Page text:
Scarlet Fever in Children
What is scarlet fever in children?
Scarlet fever is an infectious disease that causes a rash. It’s also known as scarlatina.
It is caused by the same kind of bacteria that cause strep throat. It may also be
caused by infected wounds or burns. The rash is made up of tiny red bumps that feel
What causes scarlet fever in a child?
Scarlet fever is caused by bacteria called group A beta-hemolytic streptococcus (GABHS).
These bacteria release a poison (toxin) that travels through your child's bloodstream
and causes a rash.
The strep A bacteria live in the nose and throat. When someone who has the disease
coughs or sneezes, the bacteria are spread onto surfaces. A child can get sick by
touching one of these surfaces and then touching his or her nose, mouth, or eyes.
A child can also get it by sharing cups or eating utensils with someone who is sick.
Contact with open sores from group A strep skin infections can also spread the disease.
Which children are at risk for scarlet fever?
Scarlet fever most commonly occurs in children between 5 and 12 years old. A child
is more at risk for scarlet fever if he or she is around a person who is infected
with GABHS bacteria.
What are the symptoms of scarlet fever in a child?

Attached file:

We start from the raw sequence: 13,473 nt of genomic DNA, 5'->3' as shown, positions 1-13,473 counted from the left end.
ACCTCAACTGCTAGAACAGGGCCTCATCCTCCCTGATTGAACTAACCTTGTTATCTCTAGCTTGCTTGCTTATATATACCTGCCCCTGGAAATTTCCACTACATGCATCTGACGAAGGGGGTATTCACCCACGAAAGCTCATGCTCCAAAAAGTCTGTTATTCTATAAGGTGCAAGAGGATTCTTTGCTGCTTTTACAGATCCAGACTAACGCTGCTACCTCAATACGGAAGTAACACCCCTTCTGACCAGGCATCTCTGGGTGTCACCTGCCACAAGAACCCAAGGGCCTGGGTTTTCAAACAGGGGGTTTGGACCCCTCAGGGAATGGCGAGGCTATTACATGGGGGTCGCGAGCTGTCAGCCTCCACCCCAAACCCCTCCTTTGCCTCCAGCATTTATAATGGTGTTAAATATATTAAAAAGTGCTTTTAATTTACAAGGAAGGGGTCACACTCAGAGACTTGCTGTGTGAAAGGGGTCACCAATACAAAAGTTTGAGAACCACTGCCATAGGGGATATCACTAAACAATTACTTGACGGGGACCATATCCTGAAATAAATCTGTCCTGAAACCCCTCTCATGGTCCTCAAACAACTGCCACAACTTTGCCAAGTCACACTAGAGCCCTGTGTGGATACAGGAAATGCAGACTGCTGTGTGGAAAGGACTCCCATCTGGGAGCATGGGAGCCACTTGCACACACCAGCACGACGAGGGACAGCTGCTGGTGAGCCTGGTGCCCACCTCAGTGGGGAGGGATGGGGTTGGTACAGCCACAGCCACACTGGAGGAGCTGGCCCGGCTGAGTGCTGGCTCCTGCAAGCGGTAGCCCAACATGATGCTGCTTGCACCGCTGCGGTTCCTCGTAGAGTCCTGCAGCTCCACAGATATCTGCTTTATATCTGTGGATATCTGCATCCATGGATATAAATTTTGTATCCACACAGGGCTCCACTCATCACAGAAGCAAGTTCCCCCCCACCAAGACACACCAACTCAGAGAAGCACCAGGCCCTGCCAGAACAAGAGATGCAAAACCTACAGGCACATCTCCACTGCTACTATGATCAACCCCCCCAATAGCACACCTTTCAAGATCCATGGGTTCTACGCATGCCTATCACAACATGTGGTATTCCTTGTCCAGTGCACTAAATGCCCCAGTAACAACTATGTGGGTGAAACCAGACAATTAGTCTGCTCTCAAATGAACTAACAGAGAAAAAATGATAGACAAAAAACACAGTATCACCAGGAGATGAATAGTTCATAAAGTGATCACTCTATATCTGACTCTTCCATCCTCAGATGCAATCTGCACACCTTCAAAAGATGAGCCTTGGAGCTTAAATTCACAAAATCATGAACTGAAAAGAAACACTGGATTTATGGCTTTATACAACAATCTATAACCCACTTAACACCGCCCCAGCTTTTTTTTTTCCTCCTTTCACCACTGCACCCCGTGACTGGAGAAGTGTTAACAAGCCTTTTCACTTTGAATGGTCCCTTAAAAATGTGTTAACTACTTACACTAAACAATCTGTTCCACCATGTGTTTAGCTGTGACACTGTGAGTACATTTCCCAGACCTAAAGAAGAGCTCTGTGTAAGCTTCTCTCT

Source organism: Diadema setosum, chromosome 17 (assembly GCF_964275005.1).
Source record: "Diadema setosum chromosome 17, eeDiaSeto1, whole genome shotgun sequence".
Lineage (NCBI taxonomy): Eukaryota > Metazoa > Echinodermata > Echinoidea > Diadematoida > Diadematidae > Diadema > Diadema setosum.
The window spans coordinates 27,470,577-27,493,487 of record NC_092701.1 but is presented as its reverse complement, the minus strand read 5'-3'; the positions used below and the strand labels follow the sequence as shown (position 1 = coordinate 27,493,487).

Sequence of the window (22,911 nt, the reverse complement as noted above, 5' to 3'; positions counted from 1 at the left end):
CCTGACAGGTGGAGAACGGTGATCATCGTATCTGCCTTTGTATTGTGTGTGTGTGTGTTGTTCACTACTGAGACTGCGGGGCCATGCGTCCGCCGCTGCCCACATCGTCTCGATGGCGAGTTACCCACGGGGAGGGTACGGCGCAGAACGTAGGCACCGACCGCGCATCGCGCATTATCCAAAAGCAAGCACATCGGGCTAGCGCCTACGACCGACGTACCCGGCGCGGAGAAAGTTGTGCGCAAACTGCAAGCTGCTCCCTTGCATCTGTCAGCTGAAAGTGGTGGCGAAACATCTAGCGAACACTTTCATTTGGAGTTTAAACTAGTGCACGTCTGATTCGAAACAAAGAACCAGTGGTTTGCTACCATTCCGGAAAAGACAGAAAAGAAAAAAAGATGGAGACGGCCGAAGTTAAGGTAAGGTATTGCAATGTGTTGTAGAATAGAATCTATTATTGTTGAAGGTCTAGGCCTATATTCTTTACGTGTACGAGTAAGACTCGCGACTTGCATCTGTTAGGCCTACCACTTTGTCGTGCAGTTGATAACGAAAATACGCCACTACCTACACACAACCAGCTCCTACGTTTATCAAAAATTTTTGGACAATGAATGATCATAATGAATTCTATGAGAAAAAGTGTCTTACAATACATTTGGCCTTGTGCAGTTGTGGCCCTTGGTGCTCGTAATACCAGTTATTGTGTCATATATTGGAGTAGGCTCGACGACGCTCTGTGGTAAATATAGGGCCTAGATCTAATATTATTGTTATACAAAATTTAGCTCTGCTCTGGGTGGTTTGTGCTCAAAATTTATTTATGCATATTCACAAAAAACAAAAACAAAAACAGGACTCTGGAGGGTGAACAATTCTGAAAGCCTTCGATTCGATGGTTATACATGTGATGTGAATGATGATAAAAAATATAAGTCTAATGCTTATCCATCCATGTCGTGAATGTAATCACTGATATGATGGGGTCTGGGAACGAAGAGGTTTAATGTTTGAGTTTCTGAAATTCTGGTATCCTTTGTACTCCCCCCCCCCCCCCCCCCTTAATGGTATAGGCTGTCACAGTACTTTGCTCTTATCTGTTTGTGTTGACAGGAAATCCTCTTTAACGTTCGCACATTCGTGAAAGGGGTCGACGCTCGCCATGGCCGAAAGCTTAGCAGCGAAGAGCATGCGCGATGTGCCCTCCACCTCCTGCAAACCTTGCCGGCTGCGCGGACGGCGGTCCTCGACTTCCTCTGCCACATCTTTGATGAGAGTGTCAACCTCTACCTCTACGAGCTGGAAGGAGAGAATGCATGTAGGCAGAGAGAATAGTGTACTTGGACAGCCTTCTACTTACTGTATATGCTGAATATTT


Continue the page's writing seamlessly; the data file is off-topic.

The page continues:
Symptoms can occur a bit differently in each child. They can start with:
- Sore throat
- Stomach pain
- Coated white tongue
- Strawberry-like color of the tongue
The rash starts about 1 to 2 days after the first symptoms. The red, sandpaper-like
rash appears on the neck, forehead, cheeks, and chest. It may then spread to the arms
and back. The rash usually starts to fade after 2 to 7 days. The skin in the areas
of the rash may peel after the infection is over, especially on the hands, feet, and
The symptoms of scarlet fever can be like other health conditions. Make sure your child
sees his or her healthcare provider for a diagnosis.
How is scarlet fever diagnosed in a child?
The healthcare provider will ask about your child’s symptoms and health history. He
or she may also ask about your family’s health history. He or she will give your child
a physical exam. The physical exam will include looking at the rash. The rash of scarlet
fever is different from other rashes.
Your child may also have a throat swab. This is done to confirm strep throat as the
source of the scarlet fever. This may be a quick test called a rapid strep test. This
may test positive for GABHS right away. If the test is negative, part of the throat
swab may be sent to a lab. The lab will let the bacteria grow and see if there is
any GABHS in the sample.
How is scarlet fever treated in a child?
Treatment will depend on your child’s symptoms, age, and general health. It will also
depend on how severe the condition is.
Treatment for scarlet fever is the same as for strep throat. Your child's healthcare
provider will prescribe an antibiotic medicine. Make sure your child finishes all
of the medicine, even when he or she feels better.
Other treatments may include:
- Having your child gargle with warm saline (saltwater) to ease the sore throat
- Making sure your child drinks plenty of fluids
- Giving acetaminophen or ibuprofen for fever or throat pain. Never give aspirin to
a child. It can cause a dangerous condition called Reye syndrome.